Styles & Forms | American Punk | Rock
Like the majority of their British counterparts, the original American punks had been making music for years before they began to receive acknowledgement in late-1975. In common with the Brits once again, the biggest problem was that nobody had a clue what to call it.
Drawing their wild, high-energy style from such Detroit-based rock acts of the late-1960s and early 1970s as MC5 and The Stooges, and boasting an androgynous, long-haired look that made The Rolling Stones look like choirboys, glammed-up east coast quintet The New York Dolls were America’s first real punk rock band. Debauched and dangerous, loud and lewd, The Dolls had formed as far back as 1971, but it didn’t take long for them to fulfill the cliché of living fast and dying young. Original drummer Billy Murcia succumbed to a mixture of alcohol and drugs during a British tour in late-1972, and was succeeded by Jerry Nolan.
In 1973 and 1974, a pair of albums for Mercury Records – the Todd Rundgren-produced New York Dolls and Too Much Too Soon – barely dented the US chart despite receptive reviews, and the band were dropped, meeting future Sex Pistols manager Malcolm McLaren shortly afterwards. Still perfecting his manipulatory skills, McLaren attempted to revive their career by dressing The Dolls in red leather and demanding they pose in front of the USSR flag. Accusations of communism followed, and one by one the members began to depart. By 1977, with McLaren riding high as The Pistols manager, it was all over. Jerry Nolan and guitarist Johnny Thunders teamed up with Richard Hell to form The Heartbreakers, though former Television bassist Hell – who had turned down McLaren’s offer to front The Sex Pistols – departed soon afterwards to form The Voidoids. After many notoriously drug addicted years, Thunders himself was found dead in 1991, with Nolan succumbing to a heart attack soon afterwards.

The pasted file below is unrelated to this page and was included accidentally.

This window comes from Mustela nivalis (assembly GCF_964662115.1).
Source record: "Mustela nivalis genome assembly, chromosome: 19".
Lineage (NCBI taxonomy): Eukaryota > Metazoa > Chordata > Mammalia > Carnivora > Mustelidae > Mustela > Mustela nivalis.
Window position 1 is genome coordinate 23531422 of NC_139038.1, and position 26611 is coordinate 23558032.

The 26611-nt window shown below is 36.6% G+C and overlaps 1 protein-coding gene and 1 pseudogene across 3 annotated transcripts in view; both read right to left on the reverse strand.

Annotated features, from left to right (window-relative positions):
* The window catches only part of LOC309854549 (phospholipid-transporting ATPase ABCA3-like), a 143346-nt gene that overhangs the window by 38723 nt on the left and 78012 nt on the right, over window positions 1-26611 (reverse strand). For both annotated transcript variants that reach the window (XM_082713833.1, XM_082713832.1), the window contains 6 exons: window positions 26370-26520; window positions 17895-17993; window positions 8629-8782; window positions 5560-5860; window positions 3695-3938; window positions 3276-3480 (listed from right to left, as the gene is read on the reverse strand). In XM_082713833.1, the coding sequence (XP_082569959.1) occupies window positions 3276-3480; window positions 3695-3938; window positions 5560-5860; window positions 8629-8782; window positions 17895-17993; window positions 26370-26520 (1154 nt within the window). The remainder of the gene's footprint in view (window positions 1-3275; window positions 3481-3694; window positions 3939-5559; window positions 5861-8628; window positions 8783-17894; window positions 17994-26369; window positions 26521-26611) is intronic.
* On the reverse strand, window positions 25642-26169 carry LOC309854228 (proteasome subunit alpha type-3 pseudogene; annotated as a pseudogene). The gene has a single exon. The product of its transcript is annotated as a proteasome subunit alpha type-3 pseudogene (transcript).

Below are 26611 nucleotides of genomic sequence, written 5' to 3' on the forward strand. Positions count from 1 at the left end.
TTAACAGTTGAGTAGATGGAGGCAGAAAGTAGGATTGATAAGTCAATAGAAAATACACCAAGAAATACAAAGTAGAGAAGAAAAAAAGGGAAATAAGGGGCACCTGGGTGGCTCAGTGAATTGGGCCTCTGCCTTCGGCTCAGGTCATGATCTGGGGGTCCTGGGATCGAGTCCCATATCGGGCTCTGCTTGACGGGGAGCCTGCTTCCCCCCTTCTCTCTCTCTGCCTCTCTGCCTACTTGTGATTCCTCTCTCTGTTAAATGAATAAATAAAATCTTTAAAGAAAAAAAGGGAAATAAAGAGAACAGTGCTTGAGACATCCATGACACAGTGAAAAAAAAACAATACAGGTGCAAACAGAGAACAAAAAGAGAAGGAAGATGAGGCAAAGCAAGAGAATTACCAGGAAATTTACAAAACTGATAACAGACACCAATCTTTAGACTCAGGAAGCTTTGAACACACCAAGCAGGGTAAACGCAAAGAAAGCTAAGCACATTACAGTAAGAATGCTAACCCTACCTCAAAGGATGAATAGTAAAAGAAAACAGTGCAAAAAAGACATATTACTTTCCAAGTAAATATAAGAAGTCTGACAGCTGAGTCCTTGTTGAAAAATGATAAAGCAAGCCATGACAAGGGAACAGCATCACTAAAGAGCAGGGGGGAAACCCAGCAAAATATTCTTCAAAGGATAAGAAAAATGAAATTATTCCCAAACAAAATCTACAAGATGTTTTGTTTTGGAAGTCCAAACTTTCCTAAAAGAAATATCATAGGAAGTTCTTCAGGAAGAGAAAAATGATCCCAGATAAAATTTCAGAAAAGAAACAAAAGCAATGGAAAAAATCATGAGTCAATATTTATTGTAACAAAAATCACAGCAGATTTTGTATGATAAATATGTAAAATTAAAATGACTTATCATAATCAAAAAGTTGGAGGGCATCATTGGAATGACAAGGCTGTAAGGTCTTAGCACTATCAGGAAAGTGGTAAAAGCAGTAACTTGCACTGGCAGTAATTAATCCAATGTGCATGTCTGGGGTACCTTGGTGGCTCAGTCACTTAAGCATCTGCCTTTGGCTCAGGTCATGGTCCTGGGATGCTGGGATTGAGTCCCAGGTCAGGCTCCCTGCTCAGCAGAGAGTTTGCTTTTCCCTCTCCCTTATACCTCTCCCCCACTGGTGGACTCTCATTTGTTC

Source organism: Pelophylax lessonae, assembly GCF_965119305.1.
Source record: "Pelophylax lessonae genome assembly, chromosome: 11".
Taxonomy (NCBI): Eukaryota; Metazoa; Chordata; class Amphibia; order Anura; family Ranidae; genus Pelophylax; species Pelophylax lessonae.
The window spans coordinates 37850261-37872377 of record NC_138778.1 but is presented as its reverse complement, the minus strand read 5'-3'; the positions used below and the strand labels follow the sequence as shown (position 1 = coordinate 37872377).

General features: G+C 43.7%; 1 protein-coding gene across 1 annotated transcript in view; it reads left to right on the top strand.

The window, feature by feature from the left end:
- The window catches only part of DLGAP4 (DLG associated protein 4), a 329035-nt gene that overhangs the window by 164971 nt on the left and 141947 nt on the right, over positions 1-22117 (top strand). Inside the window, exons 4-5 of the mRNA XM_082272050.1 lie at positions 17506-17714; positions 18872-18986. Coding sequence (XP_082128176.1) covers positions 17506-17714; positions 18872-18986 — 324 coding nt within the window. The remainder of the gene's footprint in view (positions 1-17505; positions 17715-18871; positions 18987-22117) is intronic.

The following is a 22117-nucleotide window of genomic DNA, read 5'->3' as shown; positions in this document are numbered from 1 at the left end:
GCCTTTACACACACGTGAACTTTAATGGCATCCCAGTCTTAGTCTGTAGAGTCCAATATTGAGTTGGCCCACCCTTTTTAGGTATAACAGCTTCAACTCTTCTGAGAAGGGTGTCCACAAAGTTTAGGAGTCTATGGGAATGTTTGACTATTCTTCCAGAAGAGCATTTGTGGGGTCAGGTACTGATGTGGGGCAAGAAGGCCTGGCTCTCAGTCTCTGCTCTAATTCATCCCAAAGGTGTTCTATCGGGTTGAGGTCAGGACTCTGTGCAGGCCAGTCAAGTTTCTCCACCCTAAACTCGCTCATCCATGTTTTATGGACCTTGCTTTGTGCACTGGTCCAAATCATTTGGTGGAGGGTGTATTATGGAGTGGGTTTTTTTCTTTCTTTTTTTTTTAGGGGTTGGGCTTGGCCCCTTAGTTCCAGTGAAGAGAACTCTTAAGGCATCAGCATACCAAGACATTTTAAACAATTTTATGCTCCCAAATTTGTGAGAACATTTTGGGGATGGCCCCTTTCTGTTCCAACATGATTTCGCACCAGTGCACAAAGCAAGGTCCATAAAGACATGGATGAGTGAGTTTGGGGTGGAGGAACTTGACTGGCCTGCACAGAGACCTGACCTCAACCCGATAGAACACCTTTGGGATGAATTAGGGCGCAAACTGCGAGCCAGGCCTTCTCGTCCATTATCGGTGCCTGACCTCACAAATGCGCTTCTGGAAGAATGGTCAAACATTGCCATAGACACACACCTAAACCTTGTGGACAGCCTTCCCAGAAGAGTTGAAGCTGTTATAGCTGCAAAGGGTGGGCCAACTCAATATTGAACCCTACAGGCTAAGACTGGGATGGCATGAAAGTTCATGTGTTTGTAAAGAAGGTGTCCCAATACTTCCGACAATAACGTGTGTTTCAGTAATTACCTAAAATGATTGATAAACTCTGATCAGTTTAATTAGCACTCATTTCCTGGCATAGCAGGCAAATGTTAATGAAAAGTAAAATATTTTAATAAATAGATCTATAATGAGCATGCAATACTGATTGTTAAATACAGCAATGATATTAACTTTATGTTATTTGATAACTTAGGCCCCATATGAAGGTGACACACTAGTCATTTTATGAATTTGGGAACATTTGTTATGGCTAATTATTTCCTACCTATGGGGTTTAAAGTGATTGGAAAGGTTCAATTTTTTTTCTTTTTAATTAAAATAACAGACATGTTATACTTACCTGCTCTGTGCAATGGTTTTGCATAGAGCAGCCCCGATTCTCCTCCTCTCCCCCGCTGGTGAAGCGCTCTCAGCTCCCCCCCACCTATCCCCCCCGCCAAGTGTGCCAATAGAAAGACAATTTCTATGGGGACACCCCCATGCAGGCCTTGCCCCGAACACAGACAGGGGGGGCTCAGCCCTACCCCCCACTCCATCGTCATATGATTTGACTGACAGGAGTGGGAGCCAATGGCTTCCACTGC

An Undercurrent Of Subterfuge
In early 1976, a new magazine called Punk gave the movement focus. The personnel and inner circles of the post-Dolls bands included more than their fair share of arty bohemian types – painters, filmmakers, writers, poets and artists; like the waitresses and house-decorators, all refreshingly free of the baggage of ‘serious’ musicians. Television, Suicide and Patti Smith were among the acts to play New York dives like Max’s Kansas City and the Country, Bluegrass & Blues Club (CBGB’s for short). The sounds of these bands, and others like The Ramones, Talking Heads and Blondie, were radically different, yet united by an exciting undercurrent of subterfuge. In the words of Smith, ‘I was wondering what I could do as a writer or poet to inspire people to reclaim rock’n’roll as a revolutionary, grass-roots base for the people.’
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